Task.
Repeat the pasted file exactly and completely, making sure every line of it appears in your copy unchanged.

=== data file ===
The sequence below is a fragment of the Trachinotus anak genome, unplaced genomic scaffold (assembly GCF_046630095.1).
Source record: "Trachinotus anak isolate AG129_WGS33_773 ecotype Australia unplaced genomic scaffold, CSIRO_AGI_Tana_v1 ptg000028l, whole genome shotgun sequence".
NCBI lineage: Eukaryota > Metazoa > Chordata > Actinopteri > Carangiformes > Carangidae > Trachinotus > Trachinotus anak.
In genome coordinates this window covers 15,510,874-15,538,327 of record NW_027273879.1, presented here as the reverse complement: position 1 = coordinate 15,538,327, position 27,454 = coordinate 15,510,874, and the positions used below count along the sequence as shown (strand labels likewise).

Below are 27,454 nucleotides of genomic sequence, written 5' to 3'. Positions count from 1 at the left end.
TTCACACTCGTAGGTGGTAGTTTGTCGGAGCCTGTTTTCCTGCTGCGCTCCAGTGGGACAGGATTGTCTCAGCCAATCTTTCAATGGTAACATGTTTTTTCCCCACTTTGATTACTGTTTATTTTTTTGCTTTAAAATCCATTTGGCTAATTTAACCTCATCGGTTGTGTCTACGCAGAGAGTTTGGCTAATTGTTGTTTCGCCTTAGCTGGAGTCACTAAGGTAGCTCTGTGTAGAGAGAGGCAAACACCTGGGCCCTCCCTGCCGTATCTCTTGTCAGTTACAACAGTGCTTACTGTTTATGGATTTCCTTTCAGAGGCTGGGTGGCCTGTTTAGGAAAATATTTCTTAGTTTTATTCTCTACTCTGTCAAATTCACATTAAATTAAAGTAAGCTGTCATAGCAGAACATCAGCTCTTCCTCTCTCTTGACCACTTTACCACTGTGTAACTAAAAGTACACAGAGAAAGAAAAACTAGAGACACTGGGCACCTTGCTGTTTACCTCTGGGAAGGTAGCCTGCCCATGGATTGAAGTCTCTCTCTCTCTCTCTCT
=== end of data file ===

The sequence below is a fragment of the Trachinotus anak genome, unplaced genomic scaffold (assembly GCF_046630095.1).
Source record: "Trachinotus anak isolate AG129_WGS33_773 ecotype Australia unplaced genomic scaffold, CSIRO_AGI_Tana_v1 ptg000028l, whole genome shotgun sequence".
NCBI lineage: Eukaryota > Metazoa > Chordata > Actinopteri > Carangiformes > Carangidae > Trachinotus > Trachinotus anak.
In genome coordinates this window covers 15,510,874-15,538,327 of record NW_027273879.1, presented here as the reverse complement: position 1 = coordinate 15,538,327, position 27,454 = coordinate 15,510,874, and the positions used below count along the sequence as shown (strand labels likewise).

Below are 27,454 nucleotides of genomic sequence, written 5' to 3'. Positions count from 1 at the left end.
TTCACACTCGTAGGTGGTAGTTTGTCGGAGCCTGTTTTCCTGCTGCGCTCCAGTGGGACAGGATTGTCTCAGCCAATCTTTCAATGGTAACATGTTTTTTCCCCACTTTGATTACTGTTTATTTTTTTGCTTTAAAATCCATTTGGCTAATTTAACCTCATCGGTTGTGTCTACGCAGAGAGTTTGGCTAATTGTTGTTTCGCCTTAGCTGGAGTCACTAAGGTAGCTCTGTGTAGAGAGAGGCAAACACCTGGGCCCTCCCTGCCGTATCTCTTGTCAGTTACAACAGTGCTTACTGTTTATGGATTTCCTTTCAGAGGCTGGGTGGCCTGTTTAGGAAAATATTTCTTAGTTTTATTCTCTACTCTGTCAAATTCACATTAAATTAAAGTAAGCTGTCATAGCAGAACATCAGCTCTTCCTCTCTCTTGACCACTTTACCACTGTGTAACTAAAAGTACACAGAGAAAGAAAAACTAGAGACACTGGGCACCTTGCTGTTTACCTCTGGGAAGGTAGCCTGCCCATGGATTGAAGTCTCTCTCTCTCTCTCTCT